When we talk about forward-thinking entrepreneurs, most people will probably think of a few names right off the bat: Bill Gates, Steve Jobs, and Elon Musk. While it seems like many of these success stories are born with a flair for genius, you might find yourself wondering “Can innovation and entrepreneurship be taught?”. A number of well-known entrepreneurs dropped out of school because they found that formal education couldn’t teach them what they wanted, with some people even expressing the opinion that education is becoming increasingly irrelevant to becoming a successful entrepreneur. While there’s no doubt that innovation and entrepreneurship can be taught like all other skills, the relationship between learning and succeeding is more complex, and it’s important that we develop a better understanding to create more forward-thinking societies.

 

“Education is a powerful tool and a guarantee for sustainable growth.”

 

Education has been acknowledged as an important tool to prepare people for the future. To ensure that people are ready for what is yet to come, education must provide them with the skills and knowledge which are needed in the future. Many countries have introduced the 21st-century skills framework into their education strategy. The 21st-century skills framework contains various skills that are necessary for adapting to the changing world. The aim of education has switched to emphasize the need for students to develop competencies such as creativity, initiative, inventiveness, and other personal qualities. 

Some countries have introduced innovation and entrepreneurship into their national curricula. From my research into Sweden and Finland, I found that entrepreneurship has been integrated into the education systems and has been emphasized in both countries beginning from preschool to upper secondary level. The right education can bring an amalgamation of creativity, experiential learning, and skills building; which in turn can stimulate entrepreneurship and innovation.

Sweden also has schools like Stockholm School of Entrepreneurship (SSES), which maximizes the role of education for innovation and entrepreneurship. SSES is a global platform for interdisciplinary education. Throughout their twenty-year history, they have been elevating minds, generating ventures, forging connections, and inspiring new ways of thinking. From the cutting-edge of higher education, they provide courses free of charge, experiences, and incubation for students and alumni of Stockholm’s top six universities. More than 40% of SSES alumni create their own companies, and today this network of entrepreneurs runs more than 1,500 self-founded organizations around the globe, employing more than 10,000 people.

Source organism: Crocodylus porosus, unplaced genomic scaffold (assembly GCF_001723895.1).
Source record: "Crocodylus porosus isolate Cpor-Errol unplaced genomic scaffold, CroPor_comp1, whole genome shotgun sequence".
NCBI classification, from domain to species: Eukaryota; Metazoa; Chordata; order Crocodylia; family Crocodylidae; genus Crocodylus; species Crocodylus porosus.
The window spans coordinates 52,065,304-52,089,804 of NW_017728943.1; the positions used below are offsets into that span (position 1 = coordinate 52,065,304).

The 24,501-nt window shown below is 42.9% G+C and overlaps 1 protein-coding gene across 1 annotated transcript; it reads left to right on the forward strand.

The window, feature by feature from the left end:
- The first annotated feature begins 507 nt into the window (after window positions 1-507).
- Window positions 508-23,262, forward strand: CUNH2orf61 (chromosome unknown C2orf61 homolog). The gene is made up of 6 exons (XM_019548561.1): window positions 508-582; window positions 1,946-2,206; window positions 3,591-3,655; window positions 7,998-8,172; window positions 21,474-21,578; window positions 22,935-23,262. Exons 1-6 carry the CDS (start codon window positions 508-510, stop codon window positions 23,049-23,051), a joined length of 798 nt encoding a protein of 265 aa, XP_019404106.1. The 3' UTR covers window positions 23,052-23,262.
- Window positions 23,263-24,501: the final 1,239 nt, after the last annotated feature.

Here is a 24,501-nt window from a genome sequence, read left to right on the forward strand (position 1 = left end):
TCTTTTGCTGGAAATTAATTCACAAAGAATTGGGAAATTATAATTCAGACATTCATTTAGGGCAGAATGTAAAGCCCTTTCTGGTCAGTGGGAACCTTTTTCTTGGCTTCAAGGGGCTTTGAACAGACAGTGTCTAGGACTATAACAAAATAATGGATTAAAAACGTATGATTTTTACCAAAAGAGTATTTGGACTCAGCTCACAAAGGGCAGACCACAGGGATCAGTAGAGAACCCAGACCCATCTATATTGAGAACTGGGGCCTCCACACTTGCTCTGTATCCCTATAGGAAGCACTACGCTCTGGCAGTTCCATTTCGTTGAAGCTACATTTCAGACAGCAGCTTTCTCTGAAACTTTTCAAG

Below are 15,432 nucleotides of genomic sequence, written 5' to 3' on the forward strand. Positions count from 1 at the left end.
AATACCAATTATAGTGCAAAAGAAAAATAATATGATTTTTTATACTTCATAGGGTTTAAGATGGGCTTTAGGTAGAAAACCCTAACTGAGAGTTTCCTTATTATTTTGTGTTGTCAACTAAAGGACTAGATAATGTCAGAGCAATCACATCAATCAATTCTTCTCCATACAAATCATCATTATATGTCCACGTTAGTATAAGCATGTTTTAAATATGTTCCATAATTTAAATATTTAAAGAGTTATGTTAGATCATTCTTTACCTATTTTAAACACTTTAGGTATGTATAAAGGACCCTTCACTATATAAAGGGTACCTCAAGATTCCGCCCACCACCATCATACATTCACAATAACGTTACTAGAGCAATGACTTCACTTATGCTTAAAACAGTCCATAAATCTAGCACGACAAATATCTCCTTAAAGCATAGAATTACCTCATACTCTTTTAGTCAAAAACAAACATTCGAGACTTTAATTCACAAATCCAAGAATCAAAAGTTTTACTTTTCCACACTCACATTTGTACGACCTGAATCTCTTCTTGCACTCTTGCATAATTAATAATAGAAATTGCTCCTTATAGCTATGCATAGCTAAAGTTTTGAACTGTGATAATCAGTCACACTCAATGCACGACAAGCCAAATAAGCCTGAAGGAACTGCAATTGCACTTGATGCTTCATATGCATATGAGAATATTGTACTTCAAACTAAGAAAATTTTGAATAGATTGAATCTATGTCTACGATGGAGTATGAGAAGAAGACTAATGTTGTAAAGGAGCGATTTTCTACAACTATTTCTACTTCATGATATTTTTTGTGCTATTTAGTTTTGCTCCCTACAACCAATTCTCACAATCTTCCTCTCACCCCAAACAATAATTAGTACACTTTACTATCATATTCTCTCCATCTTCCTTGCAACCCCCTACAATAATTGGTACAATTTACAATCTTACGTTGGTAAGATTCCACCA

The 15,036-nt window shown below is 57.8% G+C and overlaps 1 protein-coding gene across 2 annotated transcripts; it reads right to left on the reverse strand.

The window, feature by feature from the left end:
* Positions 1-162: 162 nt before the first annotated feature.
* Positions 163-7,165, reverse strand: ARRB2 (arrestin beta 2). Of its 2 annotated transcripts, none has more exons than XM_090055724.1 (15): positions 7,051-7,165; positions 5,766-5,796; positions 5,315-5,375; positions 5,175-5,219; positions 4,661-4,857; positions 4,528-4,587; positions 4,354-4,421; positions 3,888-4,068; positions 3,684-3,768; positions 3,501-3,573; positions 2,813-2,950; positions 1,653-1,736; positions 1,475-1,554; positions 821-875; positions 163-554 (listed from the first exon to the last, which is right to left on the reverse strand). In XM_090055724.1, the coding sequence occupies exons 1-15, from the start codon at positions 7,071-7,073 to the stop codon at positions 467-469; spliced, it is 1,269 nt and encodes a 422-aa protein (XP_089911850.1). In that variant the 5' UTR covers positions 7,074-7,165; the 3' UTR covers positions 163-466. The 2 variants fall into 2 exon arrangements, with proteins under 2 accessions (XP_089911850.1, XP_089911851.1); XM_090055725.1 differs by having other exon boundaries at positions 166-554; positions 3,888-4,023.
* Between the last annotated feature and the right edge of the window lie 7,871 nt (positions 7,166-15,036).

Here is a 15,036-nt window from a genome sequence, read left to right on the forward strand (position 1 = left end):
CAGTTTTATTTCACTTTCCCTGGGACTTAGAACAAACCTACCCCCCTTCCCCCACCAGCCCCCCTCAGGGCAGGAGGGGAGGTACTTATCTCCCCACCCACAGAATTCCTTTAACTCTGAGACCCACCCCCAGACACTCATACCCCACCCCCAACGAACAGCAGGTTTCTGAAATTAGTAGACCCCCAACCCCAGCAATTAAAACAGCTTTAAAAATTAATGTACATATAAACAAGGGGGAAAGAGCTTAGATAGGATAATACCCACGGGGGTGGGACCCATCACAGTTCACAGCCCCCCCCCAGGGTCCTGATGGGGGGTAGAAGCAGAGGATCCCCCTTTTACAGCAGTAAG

So how can we teach innovation and entrepreneurship?

 

The education system plays a critical role in shaping mindsets. This means education has the opportunity to plant the seed of innovation and entrepreneurship from early childhood, making them accessible for all. Today, innovation and entrepreneurship have become essential in all spheres of life. So it has become imperative that education systems around the world encourage these skills rather than maintaining obstacles to them. Most importantly, education itself should be innovative and entrepreneurial.

Learning should be encouraged as something that is practiced for life and not for simply for obtaining certificates or passing examinations. The point of education should be to enlighten minds of all ages to work towards becoming more developed and progressive human beings. Schools have the potential to become places for experimentation, places to develop and participate in project-based learning environments, places where entrepreneurship and innovation are part of the organizational and educational culture and where the teacher, the director, or the students are entrepreneurs themselves. Education should be the supportive foundation of making an impact from multiple perspectives.

Young Innovation Hub is a Swedish organization that shows a positive combination of education and entrepreneurship. The network aims to identify and educate young leaders and role models to build hubs for young entrepreneurship and change-making. Through social innovation programs and startup methods, young role models and change agents grow through Young Innovation Hub’s meetings and networks. The founders established the organization to develop and empower youth through social entrepreneurship and to give them the tools to create their future, no matter where they are from. Their solution is built upon a “train the trainer” model, where municipalities (after onboarding/training from YIH) hire youth to run the different hubs around Sweden. According to their data, since being founded in 2015, thousands of ideas have been created. Local commitments have been put on the map and together with their young leaders, and they have inspired over 10,000 young people and those in power.

The developments in Sweden and Finland show that entrepreneurship and innovation can be taught but it takes effort, experience, and experimentation to become good at it. In a changing world, we need to approach education differently and align our education systems with innovation and entrepreneurship. 

Edwina Sun

Edwina Sun

Edwina is studying her Masters in International & Comparative Education and is embracing new challenges in sustainable business and data analysis.